Charles Spurgeon's "Morning & Evening"
Devotional: September 29th
He had been all night in agony, he had spent the early morning at the hall of Caiaphas, he had been hurried from Caiaphas to Pilate, from Pilate to Herod, and from Herod back again to Pilate; he had, therefore, but little strength left, and yet neither refreshment nor rest were permitted him. They were eager for his blood, and therefore led him out to die, loaded with the cross. O dolorous procession! Well may Salem's daughters weep. My soul, do thou weep also.
What learn we here as we see our blessed Lord led forth? Do we not perceive that truth which was set forth in shadow by the scapegoat? Did not the high-priest bring the scapegoat, and put both his hands upon its head, confessing the sins of the people, that thus those sins might be laid upon the goat, and cease from the people? Then the goat was led away by a fit man into the wilderness, and it carried away the sins of the people, so that if they were sought for they could not be found. Now we see Jesus brought before the priests and rulers, who pronounce him guilty; God himself imputes our sins to him, "the Lord hath laid on him the iniquity of us all;" "He was made sin for us;" and, as the substitute for our guilt, bearing our sin upon his shoulders, represented by the cross; we see the great Scapegoat led away by the appointed officers of justice. Beloved, can you feel assured that he carried your sin? As you look at the cross upon his shoulders, does it represent your sin? There is one way by which you can tell whether he carried your sin or not. Have you laid your hand upon his head, confessed your sin, and trusted in him? Then your sin lies not on you; it has all been transferred by blessed imputation to Christ, and he bears it on his shoulder as a load heavier than the cross.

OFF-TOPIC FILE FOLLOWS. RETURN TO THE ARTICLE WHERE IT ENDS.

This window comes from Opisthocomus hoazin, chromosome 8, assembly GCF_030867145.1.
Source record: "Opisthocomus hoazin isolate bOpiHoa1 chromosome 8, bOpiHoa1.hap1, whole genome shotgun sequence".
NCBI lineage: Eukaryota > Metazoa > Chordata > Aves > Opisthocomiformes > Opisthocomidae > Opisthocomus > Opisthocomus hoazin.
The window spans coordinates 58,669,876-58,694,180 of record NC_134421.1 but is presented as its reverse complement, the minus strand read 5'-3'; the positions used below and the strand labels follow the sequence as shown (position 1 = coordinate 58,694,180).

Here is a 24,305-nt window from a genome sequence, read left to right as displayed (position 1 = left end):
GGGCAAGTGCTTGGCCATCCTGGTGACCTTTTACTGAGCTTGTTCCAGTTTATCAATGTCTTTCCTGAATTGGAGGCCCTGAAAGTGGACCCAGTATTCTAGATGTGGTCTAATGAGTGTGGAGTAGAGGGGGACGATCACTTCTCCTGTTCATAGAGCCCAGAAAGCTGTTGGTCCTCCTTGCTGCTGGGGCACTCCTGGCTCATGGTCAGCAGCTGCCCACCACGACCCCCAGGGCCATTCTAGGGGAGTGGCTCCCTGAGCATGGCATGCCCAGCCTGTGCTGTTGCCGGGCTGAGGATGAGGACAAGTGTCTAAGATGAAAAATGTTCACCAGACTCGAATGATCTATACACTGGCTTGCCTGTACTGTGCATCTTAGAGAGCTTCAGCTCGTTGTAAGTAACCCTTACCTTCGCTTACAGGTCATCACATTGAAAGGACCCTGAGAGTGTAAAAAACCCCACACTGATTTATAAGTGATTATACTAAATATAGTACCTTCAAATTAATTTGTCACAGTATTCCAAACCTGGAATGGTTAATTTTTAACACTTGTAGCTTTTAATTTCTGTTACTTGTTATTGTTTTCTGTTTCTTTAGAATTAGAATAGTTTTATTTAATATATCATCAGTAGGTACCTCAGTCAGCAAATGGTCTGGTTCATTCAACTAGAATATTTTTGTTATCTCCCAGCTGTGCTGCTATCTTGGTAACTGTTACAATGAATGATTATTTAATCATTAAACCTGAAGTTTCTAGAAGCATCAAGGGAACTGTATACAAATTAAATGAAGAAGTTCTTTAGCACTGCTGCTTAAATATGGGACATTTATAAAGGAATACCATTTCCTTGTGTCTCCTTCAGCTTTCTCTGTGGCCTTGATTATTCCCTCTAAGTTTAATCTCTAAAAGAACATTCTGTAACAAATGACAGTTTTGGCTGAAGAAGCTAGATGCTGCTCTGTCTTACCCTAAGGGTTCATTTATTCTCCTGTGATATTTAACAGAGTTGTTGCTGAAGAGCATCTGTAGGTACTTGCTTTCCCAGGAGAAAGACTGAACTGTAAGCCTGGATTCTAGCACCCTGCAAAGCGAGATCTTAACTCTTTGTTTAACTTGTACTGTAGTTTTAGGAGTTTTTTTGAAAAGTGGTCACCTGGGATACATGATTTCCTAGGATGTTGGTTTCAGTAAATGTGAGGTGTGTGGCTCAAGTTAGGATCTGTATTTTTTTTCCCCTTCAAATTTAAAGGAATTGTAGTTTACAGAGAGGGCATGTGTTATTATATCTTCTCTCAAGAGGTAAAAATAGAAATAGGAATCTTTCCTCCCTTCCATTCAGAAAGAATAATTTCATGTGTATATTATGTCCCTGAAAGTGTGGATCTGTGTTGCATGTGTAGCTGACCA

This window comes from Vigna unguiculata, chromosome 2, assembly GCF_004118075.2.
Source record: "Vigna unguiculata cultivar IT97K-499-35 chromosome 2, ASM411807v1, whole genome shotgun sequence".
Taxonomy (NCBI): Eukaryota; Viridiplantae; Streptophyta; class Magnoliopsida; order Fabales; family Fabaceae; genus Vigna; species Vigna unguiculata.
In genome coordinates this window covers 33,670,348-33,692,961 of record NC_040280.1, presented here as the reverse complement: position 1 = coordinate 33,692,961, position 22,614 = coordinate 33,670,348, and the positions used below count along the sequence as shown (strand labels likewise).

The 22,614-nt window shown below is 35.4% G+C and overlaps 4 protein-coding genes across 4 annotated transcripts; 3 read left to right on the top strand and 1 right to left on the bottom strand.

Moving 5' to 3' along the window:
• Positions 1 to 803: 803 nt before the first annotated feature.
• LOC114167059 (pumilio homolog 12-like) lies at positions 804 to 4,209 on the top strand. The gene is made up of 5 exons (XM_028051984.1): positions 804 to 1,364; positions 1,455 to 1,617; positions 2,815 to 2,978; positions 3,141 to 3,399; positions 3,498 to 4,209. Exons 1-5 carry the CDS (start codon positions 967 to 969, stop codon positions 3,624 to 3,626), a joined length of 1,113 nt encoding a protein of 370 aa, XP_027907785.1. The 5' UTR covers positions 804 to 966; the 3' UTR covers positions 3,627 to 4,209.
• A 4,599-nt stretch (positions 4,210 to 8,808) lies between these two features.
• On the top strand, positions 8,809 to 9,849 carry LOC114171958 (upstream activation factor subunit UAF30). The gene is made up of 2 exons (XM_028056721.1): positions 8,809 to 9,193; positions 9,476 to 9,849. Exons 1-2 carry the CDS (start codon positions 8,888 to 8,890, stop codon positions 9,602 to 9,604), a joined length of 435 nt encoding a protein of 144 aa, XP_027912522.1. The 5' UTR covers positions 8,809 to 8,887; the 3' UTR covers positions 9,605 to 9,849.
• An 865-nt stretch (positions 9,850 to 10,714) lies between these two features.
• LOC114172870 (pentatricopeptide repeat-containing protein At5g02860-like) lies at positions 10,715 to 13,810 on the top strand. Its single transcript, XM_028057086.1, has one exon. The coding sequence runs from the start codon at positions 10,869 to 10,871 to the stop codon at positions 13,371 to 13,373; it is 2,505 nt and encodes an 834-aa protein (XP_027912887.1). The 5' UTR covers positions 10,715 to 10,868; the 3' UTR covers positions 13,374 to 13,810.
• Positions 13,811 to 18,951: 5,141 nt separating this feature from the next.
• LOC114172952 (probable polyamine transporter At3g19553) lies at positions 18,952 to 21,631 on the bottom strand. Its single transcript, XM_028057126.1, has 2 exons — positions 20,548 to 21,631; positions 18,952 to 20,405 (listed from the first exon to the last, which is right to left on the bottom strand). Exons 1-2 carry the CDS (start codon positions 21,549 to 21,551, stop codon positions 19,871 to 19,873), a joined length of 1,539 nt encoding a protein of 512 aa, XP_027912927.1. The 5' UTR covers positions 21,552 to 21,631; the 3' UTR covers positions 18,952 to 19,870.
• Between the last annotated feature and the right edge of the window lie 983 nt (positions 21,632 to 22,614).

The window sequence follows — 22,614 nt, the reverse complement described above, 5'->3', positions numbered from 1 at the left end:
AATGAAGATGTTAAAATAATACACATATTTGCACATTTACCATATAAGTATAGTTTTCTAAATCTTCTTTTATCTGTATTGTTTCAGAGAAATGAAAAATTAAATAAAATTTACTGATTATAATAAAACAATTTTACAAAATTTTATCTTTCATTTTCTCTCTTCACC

Let not the picture vanish till you have rejoiced in your own deliverance, and adored the loving Redeemer upon whom your iniquities were laid.
Here a confession of sin common to all the elect people of God. They have all fallen, and therefore, in common chorus, they all say, from the first who entered heaven to the last who shall enter there, "All we like sheep have gone astray." The confession, while thus unanimous, is also special and particular: "We have turned every one to his own way." There is a peculiar sinfulness about every one of the individuals; all are sinful, but each one with some special aggravation not found in his fellow. It is the mark of genuine repentance that while it naturally associates itself with other penitents, it also takes up a position of loneliness. "We have turned every one to his own way," is a confession that each man had sinned against light peculiar to himself, or sinned with an aggravation which he could not perceive in others. This confession is unreserved; there is not a word to detract from its force, nor a syllable by way of excuse. The confession is a giving up of all pleas of self-righteousness. It is the declaration of men who are consciously guilty-guilty with aggravations, guilty without excuse: they stand with their weapons of rebellion broken in pieces, and cry, "All we like sheep have gone astray; we have turned every one to his own way." Yet we hear no dolorous wailings attending this confession of sin; for the next sentence makes it almost a song. "The Lord hath laid on him the iniquity of us all." It is the most grievous sentence of the three, but it overflows with comfort. Strange is it that where misery was concentrated mercy reigned; where sorrow reached her climax weary souls find rest. The Saviour bruised is the healing of bruised hearts. See how the lowliest penitence gives place to assured confidence through simply gazing at Christ on the cross!
the Second Week of Lent
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